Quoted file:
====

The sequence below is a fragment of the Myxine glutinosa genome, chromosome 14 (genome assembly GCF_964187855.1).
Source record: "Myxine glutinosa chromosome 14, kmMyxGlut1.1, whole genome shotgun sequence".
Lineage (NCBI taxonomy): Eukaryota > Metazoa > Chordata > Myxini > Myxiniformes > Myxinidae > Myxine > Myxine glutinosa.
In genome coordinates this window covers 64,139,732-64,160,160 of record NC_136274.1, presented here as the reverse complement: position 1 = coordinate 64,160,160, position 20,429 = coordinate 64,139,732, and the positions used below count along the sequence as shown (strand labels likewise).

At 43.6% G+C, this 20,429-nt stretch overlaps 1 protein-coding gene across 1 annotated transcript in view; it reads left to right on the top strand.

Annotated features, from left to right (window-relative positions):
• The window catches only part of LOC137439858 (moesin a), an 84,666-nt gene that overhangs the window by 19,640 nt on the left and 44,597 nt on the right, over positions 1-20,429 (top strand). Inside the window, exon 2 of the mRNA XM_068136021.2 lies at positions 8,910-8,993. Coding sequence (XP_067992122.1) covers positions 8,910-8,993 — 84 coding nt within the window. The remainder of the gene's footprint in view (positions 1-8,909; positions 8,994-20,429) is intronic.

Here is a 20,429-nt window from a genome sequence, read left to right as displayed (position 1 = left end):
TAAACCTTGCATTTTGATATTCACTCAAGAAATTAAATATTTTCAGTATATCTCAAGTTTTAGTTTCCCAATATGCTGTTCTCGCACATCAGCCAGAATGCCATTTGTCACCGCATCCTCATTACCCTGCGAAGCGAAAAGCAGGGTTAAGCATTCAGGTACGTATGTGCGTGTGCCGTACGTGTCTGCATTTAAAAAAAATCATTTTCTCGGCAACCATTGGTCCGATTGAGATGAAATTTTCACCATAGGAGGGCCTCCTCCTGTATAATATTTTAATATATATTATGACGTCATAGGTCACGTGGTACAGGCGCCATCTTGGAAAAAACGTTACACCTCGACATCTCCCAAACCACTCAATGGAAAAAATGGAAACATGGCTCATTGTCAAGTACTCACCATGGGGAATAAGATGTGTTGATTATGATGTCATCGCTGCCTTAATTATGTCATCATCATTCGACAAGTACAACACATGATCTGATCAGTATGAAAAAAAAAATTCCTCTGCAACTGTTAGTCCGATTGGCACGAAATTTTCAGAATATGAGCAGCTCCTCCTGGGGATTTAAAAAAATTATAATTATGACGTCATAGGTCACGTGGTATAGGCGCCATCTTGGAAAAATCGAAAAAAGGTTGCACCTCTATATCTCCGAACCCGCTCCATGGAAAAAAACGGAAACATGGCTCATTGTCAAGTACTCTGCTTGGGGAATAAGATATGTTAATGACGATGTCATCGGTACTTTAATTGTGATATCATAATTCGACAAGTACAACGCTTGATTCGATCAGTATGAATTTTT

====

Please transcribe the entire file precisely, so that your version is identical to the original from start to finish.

The sequence below is a fragment of the Myxine glutinosa genome, chromosome 14 (genome assembly GCF_964187855.1).
Source record: "Myxine glutinosa chromosome 14, kmMyxGlut1.1, whole genome shotgun sequence".
Lineage (NCBI taxonomy): Eukaryota > Metazoa > Chordata > Myxini > Myxiniformes > Myxinidae > Myxine > Myxine glutinosa.
In genome coordinates this window covers 64,139,732-64,160,160 of record NC_136274.1, presented here as the reverse complement: position 1 = coordinate 64,160,160, position 20,429 = coordinate 64,139,732, and the positions used below count along the sequence as shown (strand labels likewise).

At 43.6% G+C, this 20,429-nt stretch overlaps 1 protein-coding gene across 1 annotated transcript in view; it reads left to right on the top strand.

Annotated features, from left to right (window-relative positions):
• The window catches only part of LOC137439858 (moesin a), an 84,666-nt gene that overhangs the window by 19,640 nt on the left and 44,597 nt on the right, over positions 1-20,429 (top strand). Inside the window, exon 2 of the mRNA XM_068136021.2 lies at positions 8,910-8,993. Coding sequence (XP_067992122.1) covers positions 8,910-8,993 — 84 coding nt within the window. The remainder of the gene's footprint in view (positions 1-8,909; positions 8,994-20,429) is intronic.

Here is a 20,429-nt window from a genome sequence, read left to right as displayed (position 1 = left end):
TAAACCTTGCATTTTGATATTCACTCAAGAAATTAAATATTTTCAGTATATCTCAAGTTTTAGTTTCCCAATATGCTGTTCTCGCACATCAGCCAGAATGCCATTTGTCACCGCATCCTCATTACCCTGCGAAGCGAAAAGCAGGGTTAAGCATTCAGGTACGTATGTGCGTGTGCCGTACGTGTCTGCATTTAAAAAAAATCATTTTCTCGGCAACCATTGGTCCGATTGAGATGAAATTTTCACCATAGGAGGGCCTCCTCCTGTATAATATTTTAATATATATTATGACGTCATAGGTCACGTGGTACAGGCGCCATCTTGGAAAAAACGTTACACCTCGACATCTCCCAAACCACTCAATGGAAAAAATGGAAACATGGCTCATTGTCAAGTACTCACCATGGGGAATAAGATGTGTTGATTATGATGTCATCGCTGCCTTAATTATGTCATCATCATTCGACAAGTACAACACATGATCTGATCAGTATGAAAAAAAAAATTCCTCTGCAACTGTTAGTCCGATTGGCACGAAATTTTCAGAATATGAGCAGCTCCTCCTGGGGATTTAAAAAAATTATAATTATGACGTCATAGGTCACGTGGTATAGGCGCCATCTTGGAAAAATCGAAAAAAGGTTGCACCTCTATATCTCCGAACCCGCTCCATGGAAAAAAACGGAAACATGGCTCATTGTCAAGTACTCTGCTTGGGGAATAAGATATGTTAATGACGATGTCATCGGTACTTTAATTGTGATATCATAATTCGACAAGTACAACGCTTGATTCGATCAGTATGAATTTTT